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USA HOCKEY CROSS-ICE PROGRAM * IT’S NOT FUN * TOO MUCH PRESSURE “75% OF ALL YOUNGSTERS DROP OUT OF YOUTH SPORTS BY AGE 13!” Who’s The Most Competitive? Parents 79% Coaches 17 % Kids 4% Parenting Magazine Poll - “ Sportsmanship 101 - for Parents ”

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Presentation Transcript
slide1

USA HOCKEY

CROSS-ICE

PROGRAM

who s the most competitive
Who’s The Most Competitive?
  • Parents 79%
  • Coaches 17 %
  • Kids 4%

Parenting Magazine Poll - “Sportsmanship 101 - for Parents”

remember
“As coaches we need to remember that a child’s most important work is to play. Not to be an investment for a college hockey scholarship or a professional contract or to further our egos by the success that our teams have, but to play for the simple love of playing. Learning and development, more often than not, involve mistakes and failure. We cannot be afraid to allow our children to experience these emotions as they are a natural part of the human experience. Very few of us learned to walk without crawling or learned to ride a bicycle without falling. It’s a natural progression and evolution.”

Chris Bonnell – ACE Coordinator, Minnesota Hockey

Remember
slide5

PHILOSOPHY

* USA HOCKEY encourages an environment in which children can learn the basic skills without the distractions that are often associated with an over emphasis on winning.

* Mastery of fundamental skills and the fun of playing are essential to the development of a LIFELONG interest in hockey.

* Programs must be conducted to accommodate the number of new players who wish to play hockey, and reduce the number who become disenchanted and drop out.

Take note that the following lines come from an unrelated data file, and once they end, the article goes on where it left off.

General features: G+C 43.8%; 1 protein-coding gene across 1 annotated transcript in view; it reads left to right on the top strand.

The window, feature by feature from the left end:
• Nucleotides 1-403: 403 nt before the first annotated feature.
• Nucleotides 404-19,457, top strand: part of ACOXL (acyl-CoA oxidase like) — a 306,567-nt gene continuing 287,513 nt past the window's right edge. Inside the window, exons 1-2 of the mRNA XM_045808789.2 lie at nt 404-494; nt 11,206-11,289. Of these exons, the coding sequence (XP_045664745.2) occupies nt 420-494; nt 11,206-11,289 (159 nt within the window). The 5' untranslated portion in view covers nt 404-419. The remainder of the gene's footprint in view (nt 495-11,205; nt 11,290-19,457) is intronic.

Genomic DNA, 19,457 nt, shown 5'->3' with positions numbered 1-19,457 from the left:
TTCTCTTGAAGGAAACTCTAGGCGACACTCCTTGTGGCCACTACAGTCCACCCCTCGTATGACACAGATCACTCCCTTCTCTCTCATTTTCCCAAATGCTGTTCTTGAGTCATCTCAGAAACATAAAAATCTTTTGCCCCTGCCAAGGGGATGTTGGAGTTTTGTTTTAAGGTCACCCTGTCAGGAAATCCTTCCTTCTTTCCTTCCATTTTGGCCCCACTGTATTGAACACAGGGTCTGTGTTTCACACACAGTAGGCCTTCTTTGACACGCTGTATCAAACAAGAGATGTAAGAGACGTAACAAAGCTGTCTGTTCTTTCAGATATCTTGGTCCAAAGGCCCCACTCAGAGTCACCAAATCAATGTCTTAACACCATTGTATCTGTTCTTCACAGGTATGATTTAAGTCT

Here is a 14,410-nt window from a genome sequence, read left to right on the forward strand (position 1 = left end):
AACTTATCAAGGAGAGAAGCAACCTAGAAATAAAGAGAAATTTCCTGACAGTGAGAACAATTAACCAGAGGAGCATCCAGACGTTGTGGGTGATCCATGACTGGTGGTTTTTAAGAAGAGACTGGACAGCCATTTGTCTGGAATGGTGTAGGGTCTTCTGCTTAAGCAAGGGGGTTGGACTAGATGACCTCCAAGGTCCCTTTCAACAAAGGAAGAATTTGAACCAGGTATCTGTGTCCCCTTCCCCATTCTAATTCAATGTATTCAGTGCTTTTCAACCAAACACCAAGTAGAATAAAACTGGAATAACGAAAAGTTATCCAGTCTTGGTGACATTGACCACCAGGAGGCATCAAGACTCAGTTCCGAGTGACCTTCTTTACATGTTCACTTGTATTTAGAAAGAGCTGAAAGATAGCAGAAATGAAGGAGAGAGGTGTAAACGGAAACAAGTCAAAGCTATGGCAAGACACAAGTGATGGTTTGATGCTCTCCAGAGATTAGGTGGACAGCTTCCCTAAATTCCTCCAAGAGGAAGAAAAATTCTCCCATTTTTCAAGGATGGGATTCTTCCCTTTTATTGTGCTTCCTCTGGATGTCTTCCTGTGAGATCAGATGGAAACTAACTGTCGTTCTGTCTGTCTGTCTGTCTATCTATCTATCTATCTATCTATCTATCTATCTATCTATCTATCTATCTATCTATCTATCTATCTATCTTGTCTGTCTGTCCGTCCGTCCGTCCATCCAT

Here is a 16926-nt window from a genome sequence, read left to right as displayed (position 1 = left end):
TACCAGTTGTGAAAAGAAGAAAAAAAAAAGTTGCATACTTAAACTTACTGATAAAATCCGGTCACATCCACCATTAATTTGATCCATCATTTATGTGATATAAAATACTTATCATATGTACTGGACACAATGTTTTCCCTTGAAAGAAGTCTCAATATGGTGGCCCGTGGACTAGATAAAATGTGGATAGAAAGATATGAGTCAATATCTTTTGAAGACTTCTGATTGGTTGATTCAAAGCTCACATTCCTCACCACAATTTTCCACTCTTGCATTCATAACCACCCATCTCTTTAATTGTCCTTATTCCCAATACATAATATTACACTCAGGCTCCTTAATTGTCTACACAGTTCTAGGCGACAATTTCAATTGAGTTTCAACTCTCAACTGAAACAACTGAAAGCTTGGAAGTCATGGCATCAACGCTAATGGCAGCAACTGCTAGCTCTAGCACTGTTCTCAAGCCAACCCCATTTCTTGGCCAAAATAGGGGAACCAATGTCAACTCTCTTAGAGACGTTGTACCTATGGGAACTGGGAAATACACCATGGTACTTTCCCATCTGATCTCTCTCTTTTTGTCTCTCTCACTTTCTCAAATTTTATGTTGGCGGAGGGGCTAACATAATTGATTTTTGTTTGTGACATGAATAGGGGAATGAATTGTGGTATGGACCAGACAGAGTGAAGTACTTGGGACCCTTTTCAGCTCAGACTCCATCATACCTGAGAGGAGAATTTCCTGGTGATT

slide6

OBJECTIVES

  • Stress participation, fun and skill development.
  • Modify the playing environment to meet the needs of young players.
  • Increase opportunities for players to touch and handle the puck.
  • Increase the practice to game ratio to a minimum of three practices to each game.
  • Improve the utilization of ice time.
  • Provide a positive environment for learning the fundamental skills of hockey.
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PROGRAM OVERVIEW

  • Cross Ice Program “teams” should have approximately 10 to 12 players…encourage different players to play goalie.
  • Practices and games should be conducted “cross-ice.”
  • The ice should be divided into thirds – with the rink dividers across each blue line.
  • The lightweight blue puck should be used for all games and practices.
  • A practice to game ratio of 3 practices to each game is highly recommended.
  • Players should have the opportunity to “scrimmage” every practice.
suggested practice structure
* 5 minute fun warm-up games (tag, keep away, etc.)

* 30 - 45 minute individual skills to include skating, stick handling, passing and shooting drills and games…small area games are recommended…each drill should be followed-up with a game that stresses the skill just practiced.

* 10 - 15 minute ‘pond hockey’ / scrimmages.

* Practices can include up to six teams – two teams in each section of the ice. (Approx. 60 – 70 players)

* All practices should be up beat, high energy and most importantly FUN.

It’s important that the players leave the rink each day with a smile on their face.

Suggested Practice Structure
slide9

Making the PRACTICES FUN and ACCENTUATING FUN GAMES is your most important task!! It doesn’t mean in any way that the players do as they please. Order and method are an important ingredient even when you have fun.

It does not matter that the drills are simple, only that the players have fun and at the same time feel that they have learned something.

It is about getting to play a lot, often in small games, and that you pay attention and encourage each child in each practice.

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SUGGESTED GAME STRUCTURE